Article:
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date: 18 January 2020

Abstract and Keywords

This article reviews current knowledge about the nature of auditory word recognition deficits in aphasia. It assumes that the language functioning of adults with aphasia was normal prior to sustaining brain injury, and that their word recognition system was intact. As a consequence, the study of aphasia provides insight into how damage to particular areas of the brain affects speech and language processing, and thus provides a crucial step in mapping out the neural systems underlying speech and language processing. To this end, much of the discussion focuses on word recognition deficits in Broca's and Wernicke's aphasics, two clinical syndromes that have provided the basis for much of the study of the neural basis of language. Clinically, Broca's aphasics have a profound expressive impairment in the face of relatively good auditory language comprehension. This article also considers deficits in processing the sound structure of language, graded activation of the lexicon, lexical competition, influence of word recognition on speech processing, and influence of sentential context on word recognition.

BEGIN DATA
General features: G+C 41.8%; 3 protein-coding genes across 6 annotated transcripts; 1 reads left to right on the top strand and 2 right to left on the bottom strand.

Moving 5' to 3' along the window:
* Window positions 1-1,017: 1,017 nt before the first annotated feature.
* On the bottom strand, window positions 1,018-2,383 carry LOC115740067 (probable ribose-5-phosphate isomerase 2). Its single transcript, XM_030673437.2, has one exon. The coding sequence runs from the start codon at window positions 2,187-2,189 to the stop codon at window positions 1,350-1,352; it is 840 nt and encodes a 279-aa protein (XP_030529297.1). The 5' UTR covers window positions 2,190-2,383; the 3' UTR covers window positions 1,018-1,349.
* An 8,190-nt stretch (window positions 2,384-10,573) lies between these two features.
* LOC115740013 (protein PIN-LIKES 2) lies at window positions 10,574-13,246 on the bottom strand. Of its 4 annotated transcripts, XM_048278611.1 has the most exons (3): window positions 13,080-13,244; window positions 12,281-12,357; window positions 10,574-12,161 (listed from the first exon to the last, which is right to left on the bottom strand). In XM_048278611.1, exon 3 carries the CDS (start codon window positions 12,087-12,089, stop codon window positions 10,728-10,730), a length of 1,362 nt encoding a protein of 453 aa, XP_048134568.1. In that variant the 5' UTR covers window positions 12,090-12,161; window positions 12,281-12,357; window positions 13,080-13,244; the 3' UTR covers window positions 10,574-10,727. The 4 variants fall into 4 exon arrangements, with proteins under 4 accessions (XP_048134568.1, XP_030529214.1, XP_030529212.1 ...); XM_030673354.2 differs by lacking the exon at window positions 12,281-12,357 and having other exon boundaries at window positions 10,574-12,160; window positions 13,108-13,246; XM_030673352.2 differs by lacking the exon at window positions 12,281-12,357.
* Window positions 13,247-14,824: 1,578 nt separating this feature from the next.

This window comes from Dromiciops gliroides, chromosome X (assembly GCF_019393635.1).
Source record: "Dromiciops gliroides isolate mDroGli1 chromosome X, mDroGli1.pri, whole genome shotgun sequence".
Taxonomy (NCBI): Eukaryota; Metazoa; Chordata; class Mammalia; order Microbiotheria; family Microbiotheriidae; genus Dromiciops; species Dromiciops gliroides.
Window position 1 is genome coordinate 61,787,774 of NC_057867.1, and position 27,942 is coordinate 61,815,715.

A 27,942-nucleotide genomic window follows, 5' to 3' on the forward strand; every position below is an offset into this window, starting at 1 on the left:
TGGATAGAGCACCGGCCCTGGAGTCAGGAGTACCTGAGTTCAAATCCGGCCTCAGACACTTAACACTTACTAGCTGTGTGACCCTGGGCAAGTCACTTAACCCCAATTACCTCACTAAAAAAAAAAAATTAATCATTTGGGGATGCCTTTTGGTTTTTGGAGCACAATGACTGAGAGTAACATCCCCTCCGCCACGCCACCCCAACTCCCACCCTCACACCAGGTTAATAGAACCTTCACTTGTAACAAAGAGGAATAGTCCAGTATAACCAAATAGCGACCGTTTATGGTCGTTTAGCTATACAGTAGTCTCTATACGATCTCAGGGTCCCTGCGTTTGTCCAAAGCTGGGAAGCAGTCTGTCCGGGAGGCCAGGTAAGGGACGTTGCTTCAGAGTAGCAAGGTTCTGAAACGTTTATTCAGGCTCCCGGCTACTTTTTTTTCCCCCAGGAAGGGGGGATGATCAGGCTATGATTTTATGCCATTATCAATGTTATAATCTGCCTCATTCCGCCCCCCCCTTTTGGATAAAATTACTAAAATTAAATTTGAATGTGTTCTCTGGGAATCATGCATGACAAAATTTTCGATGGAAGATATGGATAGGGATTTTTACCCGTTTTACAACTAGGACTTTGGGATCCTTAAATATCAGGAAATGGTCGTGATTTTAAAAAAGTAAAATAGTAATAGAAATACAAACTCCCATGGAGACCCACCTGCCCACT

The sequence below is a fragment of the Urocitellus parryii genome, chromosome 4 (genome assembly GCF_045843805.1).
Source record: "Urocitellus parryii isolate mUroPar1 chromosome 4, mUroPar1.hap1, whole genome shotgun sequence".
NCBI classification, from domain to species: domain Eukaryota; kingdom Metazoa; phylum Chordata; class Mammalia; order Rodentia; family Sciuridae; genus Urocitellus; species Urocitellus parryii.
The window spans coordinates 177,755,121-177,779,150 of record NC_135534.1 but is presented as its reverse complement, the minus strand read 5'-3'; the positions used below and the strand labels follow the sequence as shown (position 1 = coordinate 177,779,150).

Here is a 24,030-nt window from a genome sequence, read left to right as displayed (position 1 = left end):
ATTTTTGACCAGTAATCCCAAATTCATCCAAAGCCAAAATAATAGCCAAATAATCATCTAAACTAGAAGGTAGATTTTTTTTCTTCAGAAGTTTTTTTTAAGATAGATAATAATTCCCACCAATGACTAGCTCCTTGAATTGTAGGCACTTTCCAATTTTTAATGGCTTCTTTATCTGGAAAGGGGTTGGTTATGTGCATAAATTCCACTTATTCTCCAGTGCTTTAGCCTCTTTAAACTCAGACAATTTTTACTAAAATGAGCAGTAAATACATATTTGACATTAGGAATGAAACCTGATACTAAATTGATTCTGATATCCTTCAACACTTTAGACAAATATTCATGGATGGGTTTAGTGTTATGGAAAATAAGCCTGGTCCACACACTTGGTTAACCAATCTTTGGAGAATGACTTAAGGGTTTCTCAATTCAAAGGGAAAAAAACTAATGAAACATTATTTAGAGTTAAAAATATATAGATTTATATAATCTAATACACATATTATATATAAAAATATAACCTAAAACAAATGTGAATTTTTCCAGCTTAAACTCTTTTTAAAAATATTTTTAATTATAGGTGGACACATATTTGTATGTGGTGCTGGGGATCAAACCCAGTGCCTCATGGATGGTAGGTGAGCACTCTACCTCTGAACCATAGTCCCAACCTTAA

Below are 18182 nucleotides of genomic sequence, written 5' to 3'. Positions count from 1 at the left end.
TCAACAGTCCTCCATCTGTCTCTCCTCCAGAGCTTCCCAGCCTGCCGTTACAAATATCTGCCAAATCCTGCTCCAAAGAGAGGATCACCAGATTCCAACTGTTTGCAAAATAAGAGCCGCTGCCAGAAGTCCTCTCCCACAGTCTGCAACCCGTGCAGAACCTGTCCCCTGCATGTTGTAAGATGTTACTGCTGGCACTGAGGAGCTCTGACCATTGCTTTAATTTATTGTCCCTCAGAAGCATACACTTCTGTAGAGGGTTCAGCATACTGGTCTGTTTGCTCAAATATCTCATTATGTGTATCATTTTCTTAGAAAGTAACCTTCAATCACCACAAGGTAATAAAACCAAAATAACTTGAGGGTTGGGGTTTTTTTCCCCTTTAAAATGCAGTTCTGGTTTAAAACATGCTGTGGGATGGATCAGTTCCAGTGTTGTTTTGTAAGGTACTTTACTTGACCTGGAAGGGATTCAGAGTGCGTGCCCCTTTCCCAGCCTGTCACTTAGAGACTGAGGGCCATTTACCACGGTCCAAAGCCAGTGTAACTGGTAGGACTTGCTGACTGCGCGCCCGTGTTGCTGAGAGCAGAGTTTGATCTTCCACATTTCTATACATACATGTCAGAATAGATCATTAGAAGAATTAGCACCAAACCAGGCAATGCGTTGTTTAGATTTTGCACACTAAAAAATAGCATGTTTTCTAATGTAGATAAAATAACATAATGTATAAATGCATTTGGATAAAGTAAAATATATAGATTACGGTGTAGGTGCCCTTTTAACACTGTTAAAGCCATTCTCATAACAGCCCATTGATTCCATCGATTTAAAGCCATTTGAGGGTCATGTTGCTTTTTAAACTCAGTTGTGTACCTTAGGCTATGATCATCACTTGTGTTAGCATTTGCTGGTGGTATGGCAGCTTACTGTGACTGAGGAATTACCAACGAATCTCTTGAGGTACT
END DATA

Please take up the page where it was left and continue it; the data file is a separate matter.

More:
Keywords: auditory word recognition, aphasia, brain injury, language processing, language comprehension, sound structure, lexicon, lexical competition, speech processing, sentential context

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